National / International News

Max Clifford guilty of sex assaults

BBC - Mon, 2014-04-28 11:19
Publicist Max Clifford is found guilty of eight indecent assaults on women and girls, some as young as 15.

Will Jupiter align with Mars?

Marketplace - American Public Media - Mon, 2014-04-28 11:09

From the Marketplace Datebook, here's a look at what's coming up Tuesday, April 29th:

In Washington, the Federal Reserve begins a two-day meeting on interest rates. It's one of eight scheduled over the course of the year.

The Conference Board releases its April Consumer Confidence Index.

46 years ago, in the Age of Aquarius, "Hair" opened on Broadway. Let the sunshine in.

Newspaper publisher William Randolph Hearst was born on April 29, 1863. He built a media empire and a giant castle which you can tour in San Simeon, California.

And what's the deal with birthdays? Comedian Jerry Seinfeld turns 60.

CarMax, Virgin America, others abandon Clippers' ship

Marketplace - American Public Media - Mon, 2014-04-28 11:00

The NBA is still investigating the legitimacy of a recording that appears to show Los Angeles Clippers owner Donald Sterling making racist remarks, but action from the corporate world was swift and decisive. Several major sponsors of the Clippers either "paused" or pulled their support from the team.

The used-car retailer CarMax and Virgin America both announced they will cut ties to the Clippers immediately, while insurance company State Farm and the auto maker Kia Motors have suspended their sponsorships. It is difficult to be exact with the numbers on how much each company pays in sponsorship, but it will certainly be a blow to a team that was otherwise having a strong year.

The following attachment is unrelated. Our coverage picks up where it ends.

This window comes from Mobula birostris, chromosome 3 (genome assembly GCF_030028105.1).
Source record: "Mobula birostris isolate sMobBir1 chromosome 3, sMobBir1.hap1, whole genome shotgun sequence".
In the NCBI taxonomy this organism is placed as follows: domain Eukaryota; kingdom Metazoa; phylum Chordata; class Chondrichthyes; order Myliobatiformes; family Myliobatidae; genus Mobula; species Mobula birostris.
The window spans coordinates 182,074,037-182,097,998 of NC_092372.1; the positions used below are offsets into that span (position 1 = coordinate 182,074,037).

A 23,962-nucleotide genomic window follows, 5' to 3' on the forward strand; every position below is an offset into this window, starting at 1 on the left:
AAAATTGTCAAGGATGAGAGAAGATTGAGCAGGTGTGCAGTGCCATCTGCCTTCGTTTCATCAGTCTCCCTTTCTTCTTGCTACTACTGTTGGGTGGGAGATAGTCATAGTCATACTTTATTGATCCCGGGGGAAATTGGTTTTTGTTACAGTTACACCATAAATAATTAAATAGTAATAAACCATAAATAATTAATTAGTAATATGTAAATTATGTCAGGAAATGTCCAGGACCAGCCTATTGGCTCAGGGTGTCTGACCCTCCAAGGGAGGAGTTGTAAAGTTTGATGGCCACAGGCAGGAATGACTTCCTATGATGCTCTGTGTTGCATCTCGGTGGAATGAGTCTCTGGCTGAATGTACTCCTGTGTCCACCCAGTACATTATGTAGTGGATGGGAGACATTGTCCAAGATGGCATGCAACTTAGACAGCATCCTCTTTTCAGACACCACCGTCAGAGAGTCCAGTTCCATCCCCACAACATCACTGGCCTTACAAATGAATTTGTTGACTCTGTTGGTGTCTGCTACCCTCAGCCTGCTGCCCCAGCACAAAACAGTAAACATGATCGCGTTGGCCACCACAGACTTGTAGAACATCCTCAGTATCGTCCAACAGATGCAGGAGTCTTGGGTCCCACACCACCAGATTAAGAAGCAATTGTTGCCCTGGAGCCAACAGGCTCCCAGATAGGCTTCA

Listed No. 13 on Forbes' list of NBA team valuations, the Clippers are currently valued at $575 million, though many estimate the team could sell for more than that. It is also worth noting that Sterling bought the team in 1981, when they were based in San Diego, for $12 million.

This is not the first time the Clippers' owner has faced accusations of this nature -- in 2009, Sterling paid a settlement of $2.725 million in a federal housing discrimination case in which he was accused of excluding black and hispanic tenants from renting properties that he owned in Los Angeles.

 

A post mortem for the 'worst video game ever'

Marketplace - American Public Media - Mon, 2014-04-28 10:54
Monday, April 28, 2014 - 18:00 moparx / Creative Commons

The Atari 2600.

On Saturday, near the New Mexico town of Alamagordo, a group of video game enthusiasts, excavation specialists, and filmmakers started digging a hole in a desert landfill. Why? You may remember some months ago we talked about the legend that in the early 1980s, video game maker Atari secretly dumped tons of video games into a hole in the middle of the desert.